Jumping performance differences among elite professional handball players with or without previous ACL reconstruction

J Sports Med Phys Fitness. 2015 Oct;55(10):1184-92. Epub 2015 Apr 1.


Aim: Handball is one of the most challenging sports for the knee joint. Persistent strength and jumping capacity alterations may be observed among athletes who have suffered anterior cruciate ligament (ACL) injury. The aim of this study was to examine unilateral and bilateral jumping ability differences between previously ACL-reconstructed rehabilitated elite handball athletes and sex, age and uninjured sport activity level-pairs of control players.

Methods: It was a Cross-sectional study with one factor: previous ACL injury. We recruited 22 male (6 ACL-reconstructed and 16 uninjured control players) and 21 female (6 ACL-reconstructed and 15 uninjured control players) elite handball players who were evaluated 6.2±3.4 years after surgical ACL reconstruction. A battery of jump tests, including both bilateral and unilateral maneuvers, was performed. Two-tailed unpaired (intergroup comparison) and paired (intragroup comparison) t-tests were performed for mean comparisons. The P-value cut-off for significance was set at <0.05.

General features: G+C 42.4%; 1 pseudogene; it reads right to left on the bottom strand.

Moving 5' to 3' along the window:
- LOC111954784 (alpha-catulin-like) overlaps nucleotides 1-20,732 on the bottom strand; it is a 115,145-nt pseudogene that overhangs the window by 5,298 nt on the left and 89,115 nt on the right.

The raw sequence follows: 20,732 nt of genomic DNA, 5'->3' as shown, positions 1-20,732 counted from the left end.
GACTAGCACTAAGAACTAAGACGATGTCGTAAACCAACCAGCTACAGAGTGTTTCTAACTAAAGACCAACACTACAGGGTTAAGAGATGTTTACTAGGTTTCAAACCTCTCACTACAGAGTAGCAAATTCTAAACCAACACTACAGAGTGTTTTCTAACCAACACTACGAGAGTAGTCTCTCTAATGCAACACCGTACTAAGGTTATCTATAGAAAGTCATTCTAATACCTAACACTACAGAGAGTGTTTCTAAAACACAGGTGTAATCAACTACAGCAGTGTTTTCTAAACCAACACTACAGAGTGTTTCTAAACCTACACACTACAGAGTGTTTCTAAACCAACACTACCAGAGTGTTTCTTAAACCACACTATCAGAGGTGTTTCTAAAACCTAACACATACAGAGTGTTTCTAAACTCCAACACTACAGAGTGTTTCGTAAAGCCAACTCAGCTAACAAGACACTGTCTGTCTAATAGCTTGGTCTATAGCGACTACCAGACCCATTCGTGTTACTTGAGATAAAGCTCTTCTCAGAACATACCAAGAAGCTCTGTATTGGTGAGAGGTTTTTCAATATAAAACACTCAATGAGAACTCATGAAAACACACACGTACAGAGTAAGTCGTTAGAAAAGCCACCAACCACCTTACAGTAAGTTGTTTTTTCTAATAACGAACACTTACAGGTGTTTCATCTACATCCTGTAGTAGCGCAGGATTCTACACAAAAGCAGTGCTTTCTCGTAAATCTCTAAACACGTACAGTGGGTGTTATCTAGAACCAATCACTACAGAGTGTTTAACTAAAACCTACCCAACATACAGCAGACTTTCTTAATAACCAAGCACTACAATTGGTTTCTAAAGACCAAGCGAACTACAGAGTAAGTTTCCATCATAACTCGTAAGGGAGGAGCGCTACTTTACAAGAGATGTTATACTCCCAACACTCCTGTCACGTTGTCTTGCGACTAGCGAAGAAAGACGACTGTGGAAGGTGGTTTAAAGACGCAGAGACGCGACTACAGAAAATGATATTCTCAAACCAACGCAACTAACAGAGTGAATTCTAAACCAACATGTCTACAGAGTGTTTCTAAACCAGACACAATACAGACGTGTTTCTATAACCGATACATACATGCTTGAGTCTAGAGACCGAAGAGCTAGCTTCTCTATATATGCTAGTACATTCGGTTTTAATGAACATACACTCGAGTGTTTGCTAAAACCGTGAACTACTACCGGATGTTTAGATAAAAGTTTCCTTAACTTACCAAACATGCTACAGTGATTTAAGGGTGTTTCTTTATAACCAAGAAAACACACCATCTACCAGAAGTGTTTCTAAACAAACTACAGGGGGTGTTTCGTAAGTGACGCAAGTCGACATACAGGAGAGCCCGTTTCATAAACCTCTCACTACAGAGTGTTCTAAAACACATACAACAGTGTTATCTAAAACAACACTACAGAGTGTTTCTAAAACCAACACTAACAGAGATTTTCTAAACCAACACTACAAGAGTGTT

Results: The previously ACL-reconstructed female athletes showed a lower bilateral drop jump contact time (0.429±179.9 vs. 0.349±151 s, P<0.05) and less distance reached (3.820±0.54 vs. 4.428±0.44 m, P<0.05) in the unilateral triple hop for distance (UTHD) on their reconstructed leg compared with the dominant legs of the uninjured control athletes. No significant differences were observed for any other recorded variable. Among the male athletes, no significant differences between groups were found for the studied jumping variables.

Conclusion: Previously ACL-reconstructed elite female handball athletes demonstrated both lower vertical bilateral drop jump (VBDJ) contact times and lower UTHD scores for the injured leg several years after injury. These deficits could contribute to an increase in ACL re-injury risk.

Publication types

  • Research Support, Non-U.S. Gov't

MeSH terms

  • Adult
  • Age Factors
  • Anterior Cruciate Ligament Injuries / physiopathology
  • Anterior Cruciate Ligament Injuries / surgery*
  • Anterior Cruciate Ligament Reconstruction*
  • Athletic Injuries / physiopathology
  • Athletic Injuries / surgery*
  • Cross-Sectional Studies
  • Female
  • Humans
  • Leg / physiology*
  • Male
  • Plyometric Exercise*
  • Sex Factors